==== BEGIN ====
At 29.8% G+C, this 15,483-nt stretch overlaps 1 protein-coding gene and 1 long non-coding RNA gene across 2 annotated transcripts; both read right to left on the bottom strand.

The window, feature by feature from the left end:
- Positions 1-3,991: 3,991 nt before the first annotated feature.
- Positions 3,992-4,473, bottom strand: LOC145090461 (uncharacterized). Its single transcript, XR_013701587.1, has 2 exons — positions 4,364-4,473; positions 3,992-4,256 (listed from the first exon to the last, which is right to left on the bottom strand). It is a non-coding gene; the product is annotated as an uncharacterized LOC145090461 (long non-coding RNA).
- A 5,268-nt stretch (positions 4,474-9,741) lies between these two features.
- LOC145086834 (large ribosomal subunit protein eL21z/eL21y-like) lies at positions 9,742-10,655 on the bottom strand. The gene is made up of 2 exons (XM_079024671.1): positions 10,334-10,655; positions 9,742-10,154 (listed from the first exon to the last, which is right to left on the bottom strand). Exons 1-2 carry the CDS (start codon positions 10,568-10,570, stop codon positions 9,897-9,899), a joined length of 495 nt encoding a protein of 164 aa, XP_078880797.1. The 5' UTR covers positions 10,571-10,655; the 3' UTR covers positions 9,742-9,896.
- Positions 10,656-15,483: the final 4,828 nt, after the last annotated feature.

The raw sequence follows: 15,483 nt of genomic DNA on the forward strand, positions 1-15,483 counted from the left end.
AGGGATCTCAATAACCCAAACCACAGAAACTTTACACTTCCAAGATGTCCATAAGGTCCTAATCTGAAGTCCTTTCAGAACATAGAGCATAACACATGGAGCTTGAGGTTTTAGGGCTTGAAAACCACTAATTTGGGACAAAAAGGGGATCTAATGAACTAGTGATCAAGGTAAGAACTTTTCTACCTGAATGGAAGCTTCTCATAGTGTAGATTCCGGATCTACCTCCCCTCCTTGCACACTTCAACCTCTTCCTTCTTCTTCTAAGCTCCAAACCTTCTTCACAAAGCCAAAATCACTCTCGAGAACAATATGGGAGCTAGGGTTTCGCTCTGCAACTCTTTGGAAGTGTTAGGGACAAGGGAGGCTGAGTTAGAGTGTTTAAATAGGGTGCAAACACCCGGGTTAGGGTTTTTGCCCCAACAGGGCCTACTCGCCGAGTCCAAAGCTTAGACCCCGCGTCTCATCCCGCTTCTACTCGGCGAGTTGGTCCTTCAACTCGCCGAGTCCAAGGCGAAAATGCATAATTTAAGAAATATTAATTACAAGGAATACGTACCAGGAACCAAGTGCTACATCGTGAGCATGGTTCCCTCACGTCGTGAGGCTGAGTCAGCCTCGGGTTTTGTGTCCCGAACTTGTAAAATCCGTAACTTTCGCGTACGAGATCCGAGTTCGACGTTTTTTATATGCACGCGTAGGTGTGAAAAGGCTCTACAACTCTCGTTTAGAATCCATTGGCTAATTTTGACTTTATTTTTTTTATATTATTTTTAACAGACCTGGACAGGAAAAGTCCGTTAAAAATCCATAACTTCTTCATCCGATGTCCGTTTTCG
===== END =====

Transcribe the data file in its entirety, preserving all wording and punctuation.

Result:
At 29.8% G+C, this 15,483-nt stretch overlaps 1 protein-coding gene and 1 long non-coding RNA gene across 2 annotated transcripts; both read right to left on the bottom strand.

The window, feature by feature from the left end:
- Positions 1-3,991: 3,991 nt before the first annotated feature.
- Positions 3,992-4,473, bottom strand: LOC145090461 (uncharacterized). Its single transcript, XR_013701587.1, has 2 exons — positions 4,364-4,473; positions 3,992-4,256 (listed from the first exon to the last, which is right to left on the bottom strand). It is a non-coding gene; the product is annotated as an uncharacterized LOC145090461 (long non-coding RNA).
- A 5,268-nt stretch (positions 4,474-9,741) lies between these two features.
- LOC145086834 (large ribosomal subunit protein eL21z/eL21y-like) lies at positions 9,742-10,655 on the bottom strand. The gene is made up of 2 exons (XM_079024671.1): positions 10,334-10,655; positions 9,742-10,154 (listed from the first exon to the last, which is right to left on the bottom strand). Exons 1-2 carry the CDS (start codon positions 10,568-10,570, stop codon positions 9,897-9,899), a joined length of 495 nt encoding a protein of 164 aa, XP_078880797.1. The 5' UTR covers positions 10,571-10,655; the 3' UTR covers positions 9,742-9,896.
- Positions 10,656-15,483: the final 4,828 nt, after the last annotated feature.

The raw sequence follows: 15,483 nt of genomic DNA on the forward strand, positions 1-15,483 counted from the left end.
AGGGATCTCAATAACCCAAACCACAGAAACTTTACACTTCCAAGATGTCCATAAGGTCCTAATCTGAAGTCCTTTCAGAACATAGAGCATAACACATGGAGCTTGAGGTTTTAGGGCTTGAAAACCACTAATTTGGGACAAAAAGGGGATCTAATGAACTAGTGATCAAGGTAAGAACTTTTCTACCTGAATGGAAGCTTCTCATAGTGTAGATTCCGGATCTACCTCCCCTCCTTGCACACTTCAACCTCTTCCTTCTTCTTCTAAGCTCCAAACCTTCTTCACAAAGCCAAAATCACTCTCGAGAACAATATGGGAGCTAGGGTTTCGCTCTGCAACTCTTTGGAAGTGTTAGGGACAAGGGAGGCTGAGTTAGAGTGTTTAAATAGGGTGCAAACACCCGGGTTAGGGTTTTTGCCCCAACAGGGCCTACTCGCCGAGTCCAAAGCTTAGACCCCGCGTCTCATCCCGCTTCTACTCGGCGAGTTGGTCCTTCAACTCGCCGAGTCCAAGGCGAAAATGCATAATTTAAGAAATATTAATTACAAGGAATACGTACCAGGAACCAAGTGCTACATCGTGAGCATGGTTCCCTCACGTCGTGAGGCTGAGTCAGCCTCGGGTTTTGTGTCCCGAACTTGTAAAATCCGTAACTTTCGCGTACGAGATCCGAGTTCGACGTTTTTTATATGCACGCGTAGGTGTGAAAAGGCTCTACAACTCTCGTTTAGAATCCATTGGCTAATTTTGACTTTATTTTTTTTATATTATTTTTAACAGACCTGGACAGGAAAAGTCCGTTAAAAATCCATAACTTCTTCATCCGATGTCCGTTTTCG